Link to presentation

Nanette Wielenga (PostNL) presented the bikes and stints (segway) they use and the daily operations they undertake. Bikes can save time as routes can be shorter and avoid traffic congestion. PostNL own 6 of the 7 micro-hub locations they are currently using, the other being rented. They make around 1500 orders/day covered by 24 rides in the morning and 36 in the evening. They have learned by doing.

In the Q&A, Nanette said they plan to expand operations to other Dutch cities to meet the growing demand for instant deliveries. A smartphone app for riders to use is being tested which will help them navigate and track bikes for rider safety. Bikes can also be used for return logistics (i.e. collecting parcels). Postal charges are identical for bike and non-bike deliveries and customers are not given a choice about transport mode. They intend to keep a mixed vehicle fleet as there is no ‘best bike’: all have their uses and provide flexibility. Link to presentation

Nanette Wielenga - short video welcome to PostNL hub

Hans Quak (TNO) presented on behalf of the City of Rotterdam which, compared to Amsterdam, had much larger and open streets, permitting more truck use. Air quality is a fundamental issue there too, especially NOx, where trucks contribute 37% of overall road vehicle emissions despite only representing 1.3% of the vehicle population. The living lab approach, as championed by the Citylab project, dates back to around 2014 in Rotterdam with collaborative initiatives including the VREF Centre of Excellence for Sustainable Urban Freight Systems and Ecostars and, at a national level, agreements were made between the Dutch government and other companies, authorities and NGOs in order to promote sustainability. Related to this, a community of ‘FrontRunners’ organise twice-yearly conferences. Some of the logistics approaches that are promoted include avoiding peak times, facilitating decoupling points and efficient procurement. One street in Rotterdam is restricted to zero-emission vehicles and further low-emission zones are being considered. Good driving behaviour is also encouraged with a best driver competition, run using a smartphone app, providing an incentive. Link to presentation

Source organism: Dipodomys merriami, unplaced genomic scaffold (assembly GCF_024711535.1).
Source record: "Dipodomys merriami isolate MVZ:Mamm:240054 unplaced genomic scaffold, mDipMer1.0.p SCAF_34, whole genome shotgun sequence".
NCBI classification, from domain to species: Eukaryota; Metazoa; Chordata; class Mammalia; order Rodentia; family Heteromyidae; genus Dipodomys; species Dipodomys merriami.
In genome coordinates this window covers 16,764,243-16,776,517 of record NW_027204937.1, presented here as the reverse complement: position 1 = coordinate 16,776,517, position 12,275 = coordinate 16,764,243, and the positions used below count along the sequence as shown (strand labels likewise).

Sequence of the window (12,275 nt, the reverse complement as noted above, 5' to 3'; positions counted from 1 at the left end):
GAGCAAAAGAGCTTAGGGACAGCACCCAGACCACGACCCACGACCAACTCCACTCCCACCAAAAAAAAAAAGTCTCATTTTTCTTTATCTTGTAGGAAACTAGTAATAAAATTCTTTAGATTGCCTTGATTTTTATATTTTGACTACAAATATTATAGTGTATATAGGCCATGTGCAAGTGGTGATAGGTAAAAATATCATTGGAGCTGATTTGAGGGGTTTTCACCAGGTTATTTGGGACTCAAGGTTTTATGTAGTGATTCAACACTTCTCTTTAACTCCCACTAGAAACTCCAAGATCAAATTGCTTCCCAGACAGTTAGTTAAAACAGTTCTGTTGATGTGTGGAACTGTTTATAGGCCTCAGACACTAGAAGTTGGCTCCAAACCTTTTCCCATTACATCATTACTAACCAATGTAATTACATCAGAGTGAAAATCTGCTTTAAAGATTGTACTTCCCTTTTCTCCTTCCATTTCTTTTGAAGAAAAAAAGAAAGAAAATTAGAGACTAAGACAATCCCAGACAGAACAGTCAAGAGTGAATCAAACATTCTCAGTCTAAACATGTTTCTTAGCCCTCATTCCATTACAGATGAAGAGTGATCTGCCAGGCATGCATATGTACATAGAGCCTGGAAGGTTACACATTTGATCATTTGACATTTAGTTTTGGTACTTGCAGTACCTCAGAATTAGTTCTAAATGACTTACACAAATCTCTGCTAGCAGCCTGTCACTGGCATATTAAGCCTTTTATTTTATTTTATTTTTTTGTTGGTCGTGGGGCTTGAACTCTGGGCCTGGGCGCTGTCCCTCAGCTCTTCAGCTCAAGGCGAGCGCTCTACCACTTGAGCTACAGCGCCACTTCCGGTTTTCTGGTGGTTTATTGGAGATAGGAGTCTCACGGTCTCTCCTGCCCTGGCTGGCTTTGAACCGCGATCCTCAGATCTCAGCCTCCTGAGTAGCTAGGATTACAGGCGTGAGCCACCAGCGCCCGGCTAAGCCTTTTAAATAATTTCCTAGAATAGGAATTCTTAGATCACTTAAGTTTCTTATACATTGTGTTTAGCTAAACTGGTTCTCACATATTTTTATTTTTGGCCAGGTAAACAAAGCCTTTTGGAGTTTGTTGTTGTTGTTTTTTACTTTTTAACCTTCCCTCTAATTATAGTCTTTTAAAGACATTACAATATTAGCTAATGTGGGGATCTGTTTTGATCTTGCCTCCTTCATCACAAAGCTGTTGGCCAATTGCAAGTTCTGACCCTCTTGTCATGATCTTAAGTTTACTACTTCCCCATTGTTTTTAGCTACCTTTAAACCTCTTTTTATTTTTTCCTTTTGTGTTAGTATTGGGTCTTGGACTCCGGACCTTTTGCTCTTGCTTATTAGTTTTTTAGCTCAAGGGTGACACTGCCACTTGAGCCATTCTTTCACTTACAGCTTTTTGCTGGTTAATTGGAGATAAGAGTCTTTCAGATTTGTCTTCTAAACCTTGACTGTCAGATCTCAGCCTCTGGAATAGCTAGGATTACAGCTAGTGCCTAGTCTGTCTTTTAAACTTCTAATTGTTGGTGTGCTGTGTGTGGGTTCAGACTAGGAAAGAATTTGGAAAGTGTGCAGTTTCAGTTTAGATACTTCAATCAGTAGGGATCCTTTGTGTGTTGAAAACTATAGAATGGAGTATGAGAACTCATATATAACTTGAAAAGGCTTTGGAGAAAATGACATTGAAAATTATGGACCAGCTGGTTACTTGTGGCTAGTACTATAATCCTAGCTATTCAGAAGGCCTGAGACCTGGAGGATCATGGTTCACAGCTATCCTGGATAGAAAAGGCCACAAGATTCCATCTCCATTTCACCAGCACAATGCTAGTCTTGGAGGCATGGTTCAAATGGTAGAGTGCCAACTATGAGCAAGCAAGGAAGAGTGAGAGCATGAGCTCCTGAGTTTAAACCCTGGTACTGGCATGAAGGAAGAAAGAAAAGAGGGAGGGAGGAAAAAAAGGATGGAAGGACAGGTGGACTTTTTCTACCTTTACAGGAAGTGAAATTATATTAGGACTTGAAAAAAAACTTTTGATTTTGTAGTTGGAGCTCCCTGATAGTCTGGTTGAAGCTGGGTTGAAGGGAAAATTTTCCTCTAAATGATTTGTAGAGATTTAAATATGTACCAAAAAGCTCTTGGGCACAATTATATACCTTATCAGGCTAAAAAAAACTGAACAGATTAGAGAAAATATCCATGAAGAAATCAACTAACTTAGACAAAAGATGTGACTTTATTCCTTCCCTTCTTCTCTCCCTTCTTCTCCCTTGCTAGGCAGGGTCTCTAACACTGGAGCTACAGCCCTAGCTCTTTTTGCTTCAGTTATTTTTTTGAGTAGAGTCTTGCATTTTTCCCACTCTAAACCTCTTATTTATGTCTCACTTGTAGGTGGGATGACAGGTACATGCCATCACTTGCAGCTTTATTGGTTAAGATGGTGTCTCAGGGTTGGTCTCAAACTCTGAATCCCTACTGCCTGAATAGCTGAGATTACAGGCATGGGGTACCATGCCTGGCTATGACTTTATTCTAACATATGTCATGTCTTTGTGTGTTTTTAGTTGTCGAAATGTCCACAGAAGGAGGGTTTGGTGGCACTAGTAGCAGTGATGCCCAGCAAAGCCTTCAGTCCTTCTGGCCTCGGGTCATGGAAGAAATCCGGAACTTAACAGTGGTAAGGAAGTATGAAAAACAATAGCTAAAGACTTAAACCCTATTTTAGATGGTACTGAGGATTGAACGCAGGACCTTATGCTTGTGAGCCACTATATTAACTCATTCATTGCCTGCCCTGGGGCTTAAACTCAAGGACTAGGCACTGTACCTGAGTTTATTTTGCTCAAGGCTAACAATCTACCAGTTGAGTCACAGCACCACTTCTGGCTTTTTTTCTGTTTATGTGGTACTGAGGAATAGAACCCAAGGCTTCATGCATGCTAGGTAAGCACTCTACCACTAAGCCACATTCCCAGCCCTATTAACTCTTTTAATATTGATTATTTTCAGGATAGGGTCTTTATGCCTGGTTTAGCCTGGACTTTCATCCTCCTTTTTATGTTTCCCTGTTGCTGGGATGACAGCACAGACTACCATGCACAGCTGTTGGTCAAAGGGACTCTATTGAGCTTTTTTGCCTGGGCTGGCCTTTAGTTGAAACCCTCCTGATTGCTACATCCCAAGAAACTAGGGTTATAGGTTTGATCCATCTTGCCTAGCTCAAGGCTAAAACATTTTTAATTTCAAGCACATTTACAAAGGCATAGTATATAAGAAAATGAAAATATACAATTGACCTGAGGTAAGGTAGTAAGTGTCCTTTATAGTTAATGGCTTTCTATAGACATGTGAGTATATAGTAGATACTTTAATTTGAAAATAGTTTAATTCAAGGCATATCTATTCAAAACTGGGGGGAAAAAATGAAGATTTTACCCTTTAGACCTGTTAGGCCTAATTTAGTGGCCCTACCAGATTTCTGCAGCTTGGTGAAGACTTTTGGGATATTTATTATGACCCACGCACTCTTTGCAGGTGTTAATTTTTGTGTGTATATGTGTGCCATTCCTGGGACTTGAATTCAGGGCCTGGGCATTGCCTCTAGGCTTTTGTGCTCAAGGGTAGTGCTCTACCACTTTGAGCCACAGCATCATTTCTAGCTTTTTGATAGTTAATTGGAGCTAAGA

Laetitia Dablanc (IFSTTAR/Université of Paris-Est) presented some of the more challenging social issues of fulfilling instant deliveries using bikes, drawn from a comprehensive study undertaken within the Citylab project and reported in detail here. A survey of 100 bike riders revealed their main concerns, including personal safety, poor weather conditions, bike theft, bike problems, having to wait for food to be ready, poor road infrastructure (e.g. potholes, lack of bike lanes), pollution. Poor working conditions have led to protests, strikes and legal challenges, mainly in the USA and UK, although it can be difficult to organise collective groups. Such issues are now also being discussed within French legal circles. Some road safety statistics now segregate delivery riders as a distinct category which will provide evidence of a safety issue that has been invisible to date.

In the Q&A there was discussion of operators that had gone bust due to investors withdrawing as it seems that businesses are not currently making any profit. With instant deliveries representing 5% of all deliveries in Paris in 2016 concern was raised that lack of round planning would be highly inefficient. It was suggested that public transport might be used for some delivery trips. Link to presentation

Site visit to PostNL hub
This provided the participants the opportunity to see and ride the bikes and stints at one of the hubs used by PostNL. As many people attended, the largest of their hubs was chosen for the visit, located at Sloterdijk, Amsterdam. This facility includes a covered area for charging of vehicle batteries.

Video of participants riding bikes and stints